3 Reasons Why the Dollar Continues to Rise

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The U.S. dollar continued to rise against all major currencies with the exception of the Japanese Yen. As long as the Yen extends its gains alongside the greenback and stocks are falling, we know that demand for safety is behind the dollar rally and not optimism about the U.S. economy. Consumer confidence rose to the highest level since July 2007 according to the University of Michigan consumer confidence which is encouraging but with the recent slide in stocks, we expect these gains to be fleeting and consumer confidence to reverse sharply in the following month. Import prices also increased more than expected but at 0.5%, inflationary pressures grew at a slower pace in October. There are 3 main reasons why the dollar is doing so well and continued improvements in the U.S. economy is one of them. While the deterioration in the Eurozone economy accelerates, most of the economic reports released over the last 2 weeks tell us that the U.S. recovery is gaining momentum. From the non-farm payrolls report to jobless claims, the trade balance, manufacturing activity and consumer confidence, there have been broad based improvements in U.S. data. Relative economic performance are playing a role again in the movement of currencies which is another reason why the dollar continues to rise:

3 Reasons Why the Dollar Continues to Rise

1. Europe is Still in Trouble – Every single day this week we learn that Europe is in more and more trouble and conditions have deteriorated so much that policymakers can no longer sugarcoat the story. For the better part of this year, the German economy has done the heavy lifting for all Europe but now they are beginning to feel the pain and that means big trouble for the region because the slowdown in the rest of Europe will only be exacerbated by weaker growth in Germany. Earlier this week, ECB President Draghi said that slower growth has reached Germany and this morning, Germany’s Economy Ministry confirmed that there would be “noticeably weaker” economic activity in the winter months, which means the fourth and first quarters. Weaker industrial production in France and Greece confirms that the rest of Europe won’t be able to make up for the difference. The ECB/IMF/EU standoff on Greece only compounds the pain and weakness for the euro.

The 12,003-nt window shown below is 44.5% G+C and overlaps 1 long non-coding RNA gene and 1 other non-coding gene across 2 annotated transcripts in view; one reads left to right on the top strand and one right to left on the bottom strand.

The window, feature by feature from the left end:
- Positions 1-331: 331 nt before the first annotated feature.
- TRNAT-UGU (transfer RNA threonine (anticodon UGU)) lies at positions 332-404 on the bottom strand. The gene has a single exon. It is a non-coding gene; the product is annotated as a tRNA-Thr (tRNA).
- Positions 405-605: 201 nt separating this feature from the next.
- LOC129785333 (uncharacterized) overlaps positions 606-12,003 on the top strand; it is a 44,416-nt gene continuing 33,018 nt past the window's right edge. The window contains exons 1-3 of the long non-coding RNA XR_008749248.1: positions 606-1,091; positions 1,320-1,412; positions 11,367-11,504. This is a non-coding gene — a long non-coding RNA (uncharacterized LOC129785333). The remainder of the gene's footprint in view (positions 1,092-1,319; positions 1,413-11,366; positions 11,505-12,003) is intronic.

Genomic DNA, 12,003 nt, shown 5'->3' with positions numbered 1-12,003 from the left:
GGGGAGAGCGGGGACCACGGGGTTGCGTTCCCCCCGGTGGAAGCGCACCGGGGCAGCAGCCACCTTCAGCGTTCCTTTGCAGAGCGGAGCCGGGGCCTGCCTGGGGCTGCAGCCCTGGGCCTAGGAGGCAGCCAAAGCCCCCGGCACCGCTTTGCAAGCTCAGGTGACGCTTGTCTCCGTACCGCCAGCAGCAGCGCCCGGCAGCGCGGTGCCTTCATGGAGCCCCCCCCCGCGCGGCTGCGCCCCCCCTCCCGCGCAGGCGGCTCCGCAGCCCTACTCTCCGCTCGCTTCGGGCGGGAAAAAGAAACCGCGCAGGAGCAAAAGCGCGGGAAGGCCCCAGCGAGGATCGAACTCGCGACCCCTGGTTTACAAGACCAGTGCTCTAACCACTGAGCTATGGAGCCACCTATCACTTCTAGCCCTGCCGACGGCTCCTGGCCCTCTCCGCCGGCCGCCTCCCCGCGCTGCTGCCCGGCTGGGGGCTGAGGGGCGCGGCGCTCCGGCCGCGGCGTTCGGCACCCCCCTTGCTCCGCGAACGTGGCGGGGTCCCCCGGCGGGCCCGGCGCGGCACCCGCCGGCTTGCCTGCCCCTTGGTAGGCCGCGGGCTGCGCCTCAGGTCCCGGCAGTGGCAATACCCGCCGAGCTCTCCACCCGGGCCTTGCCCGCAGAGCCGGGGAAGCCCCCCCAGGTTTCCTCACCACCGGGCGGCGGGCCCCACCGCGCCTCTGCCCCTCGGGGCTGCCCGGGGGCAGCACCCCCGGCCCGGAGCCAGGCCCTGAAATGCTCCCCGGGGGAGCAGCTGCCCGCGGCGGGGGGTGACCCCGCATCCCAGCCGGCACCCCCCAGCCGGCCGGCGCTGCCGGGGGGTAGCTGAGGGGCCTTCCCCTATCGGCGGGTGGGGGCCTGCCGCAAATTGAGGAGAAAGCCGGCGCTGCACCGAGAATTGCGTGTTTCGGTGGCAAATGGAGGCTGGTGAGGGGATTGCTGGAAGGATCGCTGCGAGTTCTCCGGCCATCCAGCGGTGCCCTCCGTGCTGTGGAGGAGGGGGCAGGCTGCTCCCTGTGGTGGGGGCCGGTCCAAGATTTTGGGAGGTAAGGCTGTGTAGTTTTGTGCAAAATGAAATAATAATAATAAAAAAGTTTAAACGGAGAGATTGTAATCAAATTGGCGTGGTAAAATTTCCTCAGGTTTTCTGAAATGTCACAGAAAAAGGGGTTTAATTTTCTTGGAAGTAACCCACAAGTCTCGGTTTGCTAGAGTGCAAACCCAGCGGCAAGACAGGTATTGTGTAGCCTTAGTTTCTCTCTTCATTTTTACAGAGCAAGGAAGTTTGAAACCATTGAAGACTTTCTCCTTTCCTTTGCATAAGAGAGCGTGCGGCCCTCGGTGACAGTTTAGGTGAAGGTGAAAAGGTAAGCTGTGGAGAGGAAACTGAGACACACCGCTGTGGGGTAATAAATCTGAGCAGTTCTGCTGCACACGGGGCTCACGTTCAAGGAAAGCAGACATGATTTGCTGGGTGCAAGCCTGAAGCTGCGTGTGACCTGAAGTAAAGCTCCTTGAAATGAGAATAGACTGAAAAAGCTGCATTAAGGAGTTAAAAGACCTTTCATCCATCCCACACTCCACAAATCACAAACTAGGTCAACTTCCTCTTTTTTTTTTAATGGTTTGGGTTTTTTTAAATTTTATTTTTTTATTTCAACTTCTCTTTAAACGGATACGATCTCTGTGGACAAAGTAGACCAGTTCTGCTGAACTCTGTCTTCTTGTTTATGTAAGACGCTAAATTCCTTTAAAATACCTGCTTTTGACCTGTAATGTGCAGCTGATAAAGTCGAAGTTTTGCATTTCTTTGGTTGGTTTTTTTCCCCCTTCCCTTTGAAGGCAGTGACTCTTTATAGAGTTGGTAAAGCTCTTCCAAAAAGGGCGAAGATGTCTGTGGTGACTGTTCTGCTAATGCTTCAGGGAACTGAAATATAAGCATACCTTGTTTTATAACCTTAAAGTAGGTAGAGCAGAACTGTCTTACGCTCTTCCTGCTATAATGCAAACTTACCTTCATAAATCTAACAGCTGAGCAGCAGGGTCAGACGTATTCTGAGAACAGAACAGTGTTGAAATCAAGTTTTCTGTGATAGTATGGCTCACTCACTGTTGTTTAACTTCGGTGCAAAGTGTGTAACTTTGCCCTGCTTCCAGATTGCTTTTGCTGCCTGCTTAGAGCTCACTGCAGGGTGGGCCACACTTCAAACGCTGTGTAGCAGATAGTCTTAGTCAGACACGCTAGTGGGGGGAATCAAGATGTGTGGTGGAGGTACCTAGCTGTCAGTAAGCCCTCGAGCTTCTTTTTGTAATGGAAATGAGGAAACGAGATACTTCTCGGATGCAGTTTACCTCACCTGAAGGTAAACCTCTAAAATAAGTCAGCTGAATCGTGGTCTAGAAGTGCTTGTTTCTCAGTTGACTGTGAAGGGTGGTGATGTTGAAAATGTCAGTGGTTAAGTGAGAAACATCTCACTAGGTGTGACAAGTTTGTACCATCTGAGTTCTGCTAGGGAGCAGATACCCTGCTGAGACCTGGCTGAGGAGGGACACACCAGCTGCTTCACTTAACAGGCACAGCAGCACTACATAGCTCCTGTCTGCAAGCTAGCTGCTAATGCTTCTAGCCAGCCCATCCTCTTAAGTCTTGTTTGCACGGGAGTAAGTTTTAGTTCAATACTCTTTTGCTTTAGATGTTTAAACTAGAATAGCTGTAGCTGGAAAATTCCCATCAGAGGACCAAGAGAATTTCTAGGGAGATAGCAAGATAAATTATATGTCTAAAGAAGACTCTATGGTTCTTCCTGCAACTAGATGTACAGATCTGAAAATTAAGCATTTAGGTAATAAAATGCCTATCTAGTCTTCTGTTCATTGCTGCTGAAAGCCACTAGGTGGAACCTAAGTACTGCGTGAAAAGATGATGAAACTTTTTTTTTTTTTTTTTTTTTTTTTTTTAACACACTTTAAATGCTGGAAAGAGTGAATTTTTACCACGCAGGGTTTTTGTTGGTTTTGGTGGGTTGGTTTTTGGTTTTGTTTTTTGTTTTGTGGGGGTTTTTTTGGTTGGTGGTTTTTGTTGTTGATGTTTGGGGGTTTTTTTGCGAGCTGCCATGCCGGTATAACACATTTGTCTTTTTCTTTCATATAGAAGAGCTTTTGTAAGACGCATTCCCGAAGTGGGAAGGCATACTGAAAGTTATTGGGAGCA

2. Fiscal Cliff Still Looms Large – The main reason why good U.S. data is being ignored by the stock market is because the fiscal cliff looms large. Many investors are worried that it will continue to be very difficult for President Obama to get Congress to agree on a bipartisan deal that will resolve the fiscal cliff. As a result, stocks have fallen sharply, leading investors to seek safety in the U.S. dollar. President Obama will be speaking on the economy, the deficit and fiscal cliff at 1pm ET / 13 GMT but outside of calling for Congress to work harder, we don’t expect any market moving comments or groundbreaking announcements.

3. Stronger US Data – The final reason why the dollar continues to rise is because upside surprises in U.S. data is helping the dollar while disappoints in Eurozone data is hurting the euro. Based on the comments from Draghi and Germany’s Economy Ministry, we can expect more downside surprises out of Europe that may prevent the euro from recovering.

Kathy Lien
Managing Director

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